Many non-Native activists have learned about the Missing and Murdered from long-time feminist and National/Tribal organizers who are now leading the fights against pipelines in the Midwest. These include Dawn Goodwin, White Earth Band of Ojibwe tribal citizen and a founder of RISE – Resilient Indigenous Sisters Engaging Minnesotas, Lakota water protector Wasté Win Young, who held a prayer vigil for #MMIW at Standing Rock, and Winona LaDuke (White Earth Ojibwe), best known as the 2000 Green Party vice presidential candidate, who cofounded Honor the Earth with the Indigo Girls (and did you know she’s an economist? I didn’t.). This isn’t a coincidence; the epidemic of violence targeting Indigenous women and girls is directly linked to the acceleration of “extractive, male-dominated industries near Native communities” (Sicangu CDC, newsletter from the Rosebud reservation in South Dakota).
Fossil fuel development projects bring hundreds of men, mostly non-Native, to “man camps” near reservations and pipelines, writes Kristen Grable in an article for Greenpeace. “In North Dakota, the Bakken ‘oil boom’ and resulting arrival of thousands of workers to the area brought with it a surge in rates of violent crime and aggravated assault. The state had at least 125 cases of missing Indigenous women during this time,” Grable reported.
When Montana attorney general tim fox intervened to stop a lawsuit against the Keystone XL pipeline in 2019, tribal representatives of the Fort Peck and Fort Belknap reservations resigned in protest from the state’s Missing Indigenous Persons task force. “When our tribal members are at risk due to the pipeline / man camp situations I can’t side with this,” wrote Jestin Dupree, one of the two who resigned.
April Wiberg, who at one time was trafficked to provide sex to men living in the pipeline camps, founded the grassroots Stolen Sisters and Brothers Action Movement in Canada fourteen years ago.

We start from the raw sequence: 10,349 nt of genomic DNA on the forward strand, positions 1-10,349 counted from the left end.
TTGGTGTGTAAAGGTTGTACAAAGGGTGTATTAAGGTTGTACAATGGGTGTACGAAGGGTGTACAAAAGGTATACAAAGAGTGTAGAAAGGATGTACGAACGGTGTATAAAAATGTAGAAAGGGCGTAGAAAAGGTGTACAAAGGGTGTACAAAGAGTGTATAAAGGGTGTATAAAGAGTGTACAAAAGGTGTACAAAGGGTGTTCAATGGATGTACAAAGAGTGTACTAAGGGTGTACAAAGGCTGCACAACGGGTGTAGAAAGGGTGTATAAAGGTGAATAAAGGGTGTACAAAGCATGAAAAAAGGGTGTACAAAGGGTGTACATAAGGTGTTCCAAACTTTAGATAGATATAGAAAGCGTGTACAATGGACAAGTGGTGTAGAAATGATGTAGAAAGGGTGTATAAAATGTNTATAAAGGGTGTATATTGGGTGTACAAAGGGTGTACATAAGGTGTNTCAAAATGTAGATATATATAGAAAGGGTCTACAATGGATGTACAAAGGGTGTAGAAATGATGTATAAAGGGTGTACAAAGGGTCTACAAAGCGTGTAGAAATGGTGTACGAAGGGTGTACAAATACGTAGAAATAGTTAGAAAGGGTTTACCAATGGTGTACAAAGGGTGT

In Seattle, where I now live, environmental activists with 350.org were recruited to help provide security for a May 5 prayer walk honoring Missing and Murdered Indigenous People in South Seattle. The event was led by Roxanne White (Nez Perce, Yakama, Nooksack, Gros Ventre) who has dedicated her life to supporting the families of missing and murdered people. Everyone was asked to wear red, which created a striking image as the crowd of over 500 people snaked through the narrow streets – a virtual red river. Before the march, the gathering began with a number of traditional practices including a blanket ceremony, in which the family of each missing or murdered person was presented a blanket to honor her individual qualities. It was not short. When Roxanne asked the family members of MMIP to make a circle within the larger circle, the inner circle included at least 100 people, all of whom held a poster or banner adorned with a picture of their loved one. It reminded me of the tent protests in Palestine, where every family carried pictures of their people in prison.
Organizers of the prayer walk also made the connection with the struggle in Palestine, seeing the similarity between the expropriation of their own land and the ongoing colonization of Palestinian land. “We see what’s happening in Sheikh Jarrah, Haiti, East Africa, Columbia, and South America and what’s happening in our communities right now here in Seattle … everything’s connected,” South Seattle artist and activist Jerrell Davis told Chloe Collyer, a reporter for the South Seattle Emerald. (Ironically, the park where the gathering began is known as “Be’er Sheva Park,” renamed in 1977 for the israeli city with which Seattle had established a sister city program. In this era of renaming colonial monuments, maybe a campaign on the horizon?)
Of the 71 cities surveyed in the UIHI study of violence among urban Indians, Seattle had the highest rate of missing and murdered. In a 2010 survey, 94% of women who identified as American Indian or Alaska Native living in Seattle reported they had been raped or coerced into sex at least once.
The #MMIWG/MMIP has adopted a red handprint, reminiscent of the one Gran Fury designed in 1988 to remind the world about the AIDS crisis, as its logo. Rosalie Fish, a 20-year-old member of the Cowlitz tribe in Washington, got an agreement from the coaches at the University of Washington that she can wear the bloody handprint logo and other symbols when she competes for the university in track. According to an article in Runner’s World, “Fish was inspired to raise awareness through running after watching Jordan Marie Brings Three White Horses Daniel run the 2019 Boston Marathon with a red handprint and MMIW painted on her body. The Kul Wičasa Lakota runner marked each of the 26.2 miles with a prayer for an Indigenous woman who was a victim of violence, which gave Fish hope when she needed a boost.”
In Canada, artivists recently hung red dresses outside a former residential school, to remind people of the brutal colonialist practice of stealing children.